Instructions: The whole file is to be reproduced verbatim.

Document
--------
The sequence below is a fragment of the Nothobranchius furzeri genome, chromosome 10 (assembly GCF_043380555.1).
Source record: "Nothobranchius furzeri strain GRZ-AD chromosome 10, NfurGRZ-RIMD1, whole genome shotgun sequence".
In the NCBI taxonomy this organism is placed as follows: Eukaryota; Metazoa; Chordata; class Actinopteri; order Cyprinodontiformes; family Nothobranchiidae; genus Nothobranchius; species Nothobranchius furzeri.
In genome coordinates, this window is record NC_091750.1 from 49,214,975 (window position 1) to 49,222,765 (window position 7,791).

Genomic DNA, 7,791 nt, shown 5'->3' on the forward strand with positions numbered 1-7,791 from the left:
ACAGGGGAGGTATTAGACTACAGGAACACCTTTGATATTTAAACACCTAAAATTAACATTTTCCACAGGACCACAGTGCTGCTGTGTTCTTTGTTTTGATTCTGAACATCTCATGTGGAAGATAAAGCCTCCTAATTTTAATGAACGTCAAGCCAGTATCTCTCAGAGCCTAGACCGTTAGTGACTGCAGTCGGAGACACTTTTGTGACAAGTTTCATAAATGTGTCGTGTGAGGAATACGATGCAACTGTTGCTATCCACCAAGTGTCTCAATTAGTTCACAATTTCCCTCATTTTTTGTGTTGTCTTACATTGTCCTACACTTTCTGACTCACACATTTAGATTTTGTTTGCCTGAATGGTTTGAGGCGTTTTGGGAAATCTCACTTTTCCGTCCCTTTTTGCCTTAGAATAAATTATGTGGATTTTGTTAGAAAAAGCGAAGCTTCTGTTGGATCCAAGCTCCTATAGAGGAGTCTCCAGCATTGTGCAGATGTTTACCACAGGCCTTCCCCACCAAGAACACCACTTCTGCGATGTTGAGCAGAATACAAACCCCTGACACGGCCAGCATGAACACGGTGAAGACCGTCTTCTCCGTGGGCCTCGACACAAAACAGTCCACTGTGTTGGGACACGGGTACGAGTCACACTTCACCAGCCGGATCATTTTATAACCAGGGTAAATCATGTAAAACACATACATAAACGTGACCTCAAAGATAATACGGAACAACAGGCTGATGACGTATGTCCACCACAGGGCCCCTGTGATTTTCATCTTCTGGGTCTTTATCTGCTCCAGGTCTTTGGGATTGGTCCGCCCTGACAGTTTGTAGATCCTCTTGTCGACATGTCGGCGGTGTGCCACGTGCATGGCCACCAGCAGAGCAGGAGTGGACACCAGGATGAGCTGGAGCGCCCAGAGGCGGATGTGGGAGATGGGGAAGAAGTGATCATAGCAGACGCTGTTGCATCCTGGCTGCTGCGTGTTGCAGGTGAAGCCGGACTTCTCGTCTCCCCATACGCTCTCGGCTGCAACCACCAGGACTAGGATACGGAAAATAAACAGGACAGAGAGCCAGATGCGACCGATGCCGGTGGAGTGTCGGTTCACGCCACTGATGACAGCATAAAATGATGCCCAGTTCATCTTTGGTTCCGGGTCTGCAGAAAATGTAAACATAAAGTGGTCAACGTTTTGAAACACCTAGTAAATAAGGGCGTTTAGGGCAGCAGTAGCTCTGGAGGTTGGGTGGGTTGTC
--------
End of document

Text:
The sequence below is a fragment of the Nothobranchius furzeri genome, chromosome 10 (assembly GCF_043380555.1).
Source record: "Nothobranchius furzeri strain GRZ-AD chromosome 10, NfurGRZ-RIMD1, whole genome shotgun sequence".
In the NCBI taxonomy this organism is placed as follows: Eukaryota; Metazoa; Chordata; class Actinopteri; order Cyprinodontiformes; family Nothobranchiidae; genus Nothobranchius; species Nothobranchius furzeri.
In genome coordinates, this window is record NC_091750.1 from 49,214,975 (window position 1) to 49,222,765 (window position 7,791).

Genomic DNA, 7,791 nt, shown 5'->3' on the forward strand with positions numbered 1-7,791 from the left:
ACAGGGGAGGTATTAGACTACAGGAACACCTTTGATATTTAAACACCTAAAATTAACATTTTCCACAGGACCACAGTGCTGCTGTGTTCTTTGTTTTGATTCTGAACATCTCATGTGGAAGATAAAGCCTCCTAATTTTAATGAACGTCAAGCCAGTATCTCTCAGAGCCTAGACCGTTAGTGACTGCAGTCGGAGACACTTTTGTGACAAGTTTCATAAATGTGTCGTGTGAGGAATACGATGCAACTGTTGCTATCCACCAAGTGTCTCAATTAGTTCACAATTTCCCTCATTTTTTGTGTTGTCTTACATTGTCCTACACTTTCTGACTCACACATTTAGATTTTGTTTGCCTGAATGGTTTGAGGCGTTTTGGGAAATCTCACTTTTCCGTCCCTTTTTGCCTTAGAATAAATTATGTGGATTTTGTTAGAAAAAGCGAAGCTTCTGTTGGATCCAAGCTCCTATAGAGGAGTCTCCAGCATTGTGCAGATGTTTACCACAGGCCTTCCCCACCAAGAACACCACTTCTGCGATGTTGAGCAGAATACAAACCCCTGACACGGCCAGCATGAACACGGTGAAGACCGTCTTCTCCGTGGGCCTCGACACAAAACAGTCCACTGTGTTGGGACACGGGTACGAGTCACACTTCACCAGCCGGATCATTTTATAACCAGGGTAAATCATGTAAAACACATACATAAACGTGACCTCAAAGATAATACGGAACAACAGGCTGATGACGTATGTCCACCACAGGGCCCCTGTGATTTTCATCTTCTGGGTCTTTATCTGCTCCAGGTCTTTGGGATTGGTCCGCCCTGACAGTTTGTAGATCCTCTTGTCGACATGTCGGCGGTGTGCCACGTGCATGGCCACCAGCAGAGCAGGAGTGGACACCAGGATGAGCTGGAGCGCCCAGAGGCGGATGTGGGAGATGGGGAAGAAGTGATCATAGCAGACGCTGTTGCATCCTGGCTGCTGCGTGTTGCAGGTGAAGCCGGACTTCTCGTCTCCCCATACGCTCTCGGCTGCAACCACCAGGACTAGGATACGGAAAATAAACAGGACAGAGAGCCAGATGCGACCGATGCCGGTGGAGTGTCGGTTCACGCCACTGATGACAGCATAAAATGATGCCCAGTTCATCTTTGGTTCCGGGTCTGCAGAAAATGTAAACATAAAGTGGTCAACGTTTTGAAACACCTAGTAAATAAGGGCGTTTAGGGCAGCAGTAGCTCTGGAGGTTGGGTGGGTTGTC